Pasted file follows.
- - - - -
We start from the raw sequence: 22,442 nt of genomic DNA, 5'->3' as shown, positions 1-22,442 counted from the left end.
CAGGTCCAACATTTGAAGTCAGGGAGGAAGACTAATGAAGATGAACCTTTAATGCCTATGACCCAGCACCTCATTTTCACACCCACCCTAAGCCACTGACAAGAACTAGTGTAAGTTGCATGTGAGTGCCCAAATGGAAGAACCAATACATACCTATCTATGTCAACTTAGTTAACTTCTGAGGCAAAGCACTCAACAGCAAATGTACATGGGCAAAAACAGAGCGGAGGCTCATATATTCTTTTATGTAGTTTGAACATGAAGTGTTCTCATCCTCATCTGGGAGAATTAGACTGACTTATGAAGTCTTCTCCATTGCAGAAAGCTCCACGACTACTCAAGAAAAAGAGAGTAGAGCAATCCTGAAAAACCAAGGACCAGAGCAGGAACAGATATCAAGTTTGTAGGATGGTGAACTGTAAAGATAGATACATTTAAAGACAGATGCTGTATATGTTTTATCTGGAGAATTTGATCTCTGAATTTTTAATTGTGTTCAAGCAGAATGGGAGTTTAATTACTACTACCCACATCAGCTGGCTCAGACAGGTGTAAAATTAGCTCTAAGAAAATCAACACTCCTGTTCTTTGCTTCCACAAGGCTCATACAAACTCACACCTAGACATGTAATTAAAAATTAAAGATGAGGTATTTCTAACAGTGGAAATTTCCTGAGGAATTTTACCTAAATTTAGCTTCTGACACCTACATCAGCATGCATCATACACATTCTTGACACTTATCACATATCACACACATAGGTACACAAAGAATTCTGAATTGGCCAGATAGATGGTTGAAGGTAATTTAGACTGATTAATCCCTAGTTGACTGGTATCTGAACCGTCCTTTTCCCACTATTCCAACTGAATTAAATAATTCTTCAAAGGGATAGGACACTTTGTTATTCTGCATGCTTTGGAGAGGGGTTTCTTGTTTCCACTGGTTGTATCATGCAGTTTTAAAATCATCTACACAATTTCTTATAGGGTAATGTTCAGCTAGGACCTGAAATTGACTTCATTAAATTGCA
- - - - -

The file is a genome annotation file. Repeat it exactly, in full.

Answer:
We start from the raw sequence: 22,442 nt of genomic DNA, 5'->3' as shown, positions 1-22,442 counted from the left end.
CAGGTCCAACATTTGAAGTCAGGGAGGAAGACTAATGAAGATGAACCTTTAATGCCTATGACCCAGCACCTCATTTTCACACCCACCCTAAGCCACTGACAAGAACTAGTGTAAGTTGCATGTGAGTGCCCAAATGGAAGAACCAATACATACCTATCTATGTCAACTTAGTTAACTTCTGAGGCAAAGCACTCAACAGCAAATGTACATGGGCAAAAACAGAGCGGAGGCTCATATATTCTTTTATGTAGTTTGAACATGAAGTGTTCTCATCCTCATCTGGGAGAATTAGACTGACTTATGAAGTCTTCTCCATTGCAGAAAGCTCCACGACTACTCAAGAAAAAGAGAGTAGAGCAATCCTGAAAAACCAAGGACCAGAGCAGGAACAGATATCAAGTTTGTAGGATGGTGAACTGTAAAGATAGATACATTTAAAGACAGATGCTGTATATGTTTTATCTGGAGAATTTGATCTCTGAATTTTTAATTGTGTTCAAGCAGAATGGGAGTTTAATTACTACTACCCACATCAGCTGGCTCAGACAGGTGTAAAATTAGCTCTAAGAAAATCAACACTCCTGTTCTTTGCTTCCACAAGGCTCATACAAACTCACACCTAGACATGTAATTAAAAATTAAAGATGAGGTATTTCTAACAGTGGAAATTTCCTGAGGAATTTTACCTAAATTTAGCTTCTGACACCTACATCAGCATGCATCATACACATTCTTGACACTTATCACATATCACACACATAGGTACACAAAGAATTCTGAATTGGCCAGATAGATGGTTGAAGGTAATTTAGACTGATTAATCCCTAGTTGACTGGTATCTGAACCGTCCTTTTCCCACTATTCCAACTGAATTAAATAATTCTTCAAAGGGATAGGACACTTTGTTATTCTGCATGCTTTGGAGAGGGGTTTCTTGTTTCCACTGGTTGTATCATGCAGTTTTAAAATCATCTACACAATTTCTTATAGGGTAATGTTCAGCTAGGACCTGAAATTGACTTCATTAAATTGCA